UK flight test sees largest unmanned aircraft take off from a Royal Navy aircraft carrier.
NTNU purchases Remus 100 AUV
Hydroid has announced that the Norwegian University of Technology and Science (NTNU) has purchased a Remus 100 autonomous underwater vehicle (AUV) system to support and enhance the operations of the University’s Applied Underwater Robotics Laboratory (AUR Lab). The Lab will use the Remus 100 AUV to facilitate engineering education and research and support scientific data collection and samplings, the company said in a 15 May, 2012 statement.
The NTNU AUR Lab is a multidisciplinary education and research laboratory for underwater operations and underwater robotics. The Lab brings together experts in control engineering, marine biology, marine archaeology, electrical engineering and telecommunications to support education and research in a variety of areas, including biology, underwater acoustics and subsea oil and gas.
According to Hydroid, ‘the Remus 100 will provide NTNU with an excellent tool for advanced AUV research; the vehicle’s modularity and open system architecture, based on a common Kongsberg AUV technology platform, will allow NTNU to easily integrate new sensors and develop advanced control and autonomy solutions.’
Hydroid's Remus AUVs are modular: They can be fitted with a variety of sensors and are designed to be used to aid in hydrographic surveys, harbor security operations, debris field mapping, scientific sampling and mapping.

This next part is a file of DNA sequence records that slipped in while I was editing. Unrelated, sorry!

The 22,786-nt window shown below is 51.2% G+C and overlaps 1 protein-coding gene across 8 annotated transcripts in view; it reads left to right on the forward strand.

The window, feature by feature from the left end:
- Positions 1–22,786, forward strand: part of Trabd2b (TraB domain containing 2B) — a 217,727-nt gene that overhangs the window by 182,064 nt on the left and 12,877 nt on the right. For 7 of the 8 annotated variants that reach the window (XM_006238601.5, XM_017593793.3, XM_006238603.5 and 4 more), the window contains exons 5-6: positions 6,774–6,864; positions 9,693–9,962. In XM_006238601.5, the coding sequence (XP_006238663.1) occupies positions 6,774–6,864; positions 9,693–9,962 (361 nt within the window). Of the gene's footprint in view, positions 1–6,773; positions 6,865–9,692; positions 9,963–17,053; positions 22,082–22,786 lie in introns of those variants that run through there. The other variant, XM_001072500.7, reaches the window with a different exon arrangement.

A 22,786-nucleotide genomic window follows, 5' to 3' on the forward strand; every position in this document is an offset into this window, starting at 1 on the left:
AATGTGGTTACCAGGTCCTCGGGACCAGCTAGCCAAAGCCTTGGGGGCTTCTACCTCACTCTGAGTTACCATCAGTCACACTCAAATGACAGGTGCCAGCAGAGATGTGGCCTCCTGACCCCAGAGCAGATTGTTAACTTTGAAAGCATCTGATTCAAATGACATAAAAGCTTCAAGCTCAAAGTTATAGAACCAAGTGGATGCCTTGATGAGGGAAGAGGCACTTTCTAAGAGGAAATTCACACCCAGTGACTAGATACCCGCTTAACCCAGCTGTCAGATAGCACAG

More from Uncrewed Vehicles
CATIC have displayed its new AR-2000 drone at Dubai Airshow 2023, emphasising ship-based capabilities with PLA already purchasing.
Australia has ordered four Northrop Grumman MQ-4C Triton UAS which can operate as an uncrewed maritime patrol aircraft (MPA) alongside the country’s in-service Boeing P-8A MPA fleet.
The Khronos tethered UAS has been designed to be simple to use and has drawn on Elistair’s experience with hundreds of existing customers.
The use of long-duration Uncrewed Surface Vehicles for maritime surveillance and monitoring has become part of the fleet inventory as navies try to reduce the level of effort required to gather intelligence on areas of interest.
A growing number of uncrewed systems have been on show at Sydney's Indo-Pacific Maritime exhibition with a select few currently being trialled to see if they can enhance the Royal Australian Navy's surveillance levels.